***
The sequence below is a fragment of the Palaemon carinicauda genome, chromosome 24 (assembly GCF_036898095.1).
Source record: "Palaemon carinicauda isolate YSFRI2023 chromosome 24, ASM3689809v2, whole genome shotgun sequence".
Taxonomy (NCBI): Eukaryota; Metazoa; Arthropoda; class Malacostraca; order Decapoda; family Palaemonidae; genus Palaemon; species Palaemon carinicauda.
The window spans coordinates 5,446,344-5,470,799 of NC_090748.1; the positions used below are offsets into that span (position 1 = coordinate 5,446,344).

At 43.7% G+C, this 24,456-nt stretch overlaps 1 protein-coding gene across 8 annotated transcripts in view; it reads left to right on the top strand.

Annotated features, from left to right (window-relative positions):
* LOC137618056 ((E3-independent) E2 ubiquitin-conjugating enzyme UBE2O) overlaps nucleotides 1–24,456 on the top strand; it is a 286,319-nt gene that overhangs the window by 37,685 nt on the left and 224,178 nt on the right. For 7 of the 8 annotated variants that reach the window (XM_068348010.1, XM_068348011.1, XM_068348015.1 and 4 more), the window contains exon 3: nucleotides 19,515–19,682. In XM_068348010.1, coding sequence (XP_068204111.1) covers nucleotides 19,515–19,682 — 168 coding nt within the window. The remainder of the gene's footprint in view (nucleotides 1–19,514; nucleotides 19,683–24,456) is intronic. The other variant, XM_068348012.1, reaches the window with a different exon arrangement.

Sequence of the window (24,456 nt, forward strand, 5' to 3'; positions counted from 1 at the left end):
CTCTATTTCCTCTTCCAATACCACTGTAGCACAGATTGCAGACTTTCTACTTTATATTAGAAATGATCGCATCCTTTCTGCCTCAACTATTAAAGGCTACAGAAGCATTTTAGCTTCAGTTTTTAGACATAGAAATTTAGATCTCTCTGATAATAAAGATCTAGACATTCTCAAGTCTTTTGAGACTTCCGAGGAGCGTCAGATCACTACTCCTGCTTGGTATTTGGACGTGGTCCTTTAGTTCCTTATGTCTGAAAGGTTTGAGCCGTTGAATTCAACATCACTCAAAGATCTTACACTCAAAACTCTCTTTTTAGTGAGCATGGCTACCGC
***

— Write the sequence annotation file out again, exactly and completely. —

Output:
The sequence below is a fragment of the Palaemon carinicauda genome, chromosome 24 (assembly GCF_036898095.1).
Source record: "Palaemon carinicauda isolate YSFRI2023 chromosome 24, ASM3689809v2, whole genome shotgun sequence".
Taxonomy (NCBI): Eukaryota; Metazoa; Arthropoda; class Malacostraca; order Decapoda; family Palaemonidae; genus Palaemon; species Palaemon carinicauda.
The window spans coordinates 5,446,344-5,470,799 of NC_090748.1; the positions used below are offsets into that span (position 1 = coordinate 5,446,344).

At 43.7% G+C, this 24,456-nt stretch overlaps 1 protein-coding gene across 8 annotated transcripts in view; it reads left to right on the top strand.

Annotated features, from left to right (window-relative positions):
* LOC137618056 ((E3-independent) E2 ubiquitin-conjugating enzyme UBE2O) overlaps nucleotides 1–24,456 on the top strand; it is a 286,319-nt gene that overhangs the window by 37,685 nt on the left and 224,178 nt on the right. For 7 of the 8 annotated variants that reach the window (XM_068348010.1, XM_068348011.1, XM_068348015.1 and 4 more), the window contains exon 3: nucleotides 19,515–19,682. In XM_068348010.1, coding sequence (XP_068204111.1) covers nucleotides 19,515–19,682 — 168 coding nt within the window. The remainder of the gene's footprint in view (nucleotides 1–19,514; nucleotides 19,683–24,456) is intronic. The other variant, XM_068348012.1, reaches the window with a different exon arrangement.

Sequence of the window (24,456 nt, forward strand, 5' to 3'; positions counted from 1 at the left end):
CTCTATTTCCTCTTCCAATACCACTGTAGCACAGATTGCAGACTTTCTACTTTATATTAGAAATGATCGCATCCTTTCTGCCTCAACTATTAAAGGCTACAGAAGCATTTTAGCTTCAGTTTTTAGACATAGAAATTTAGATCTCTCTGATAATAAAGATCTAGACATTCTCAAGTCTTTTGAGACTTCCGAGGAGCGTCAGATCACTACTCCTGCTTGGTATTTGGACGTGGTCCTTTAGTTCCTTATGTCTGAAAGGTTTGAGCCGTTGAATTCAACATCACTCAAAGATCTTACACTCAAAACTCTCTTTTTAGTGAGCATGGCTACCGC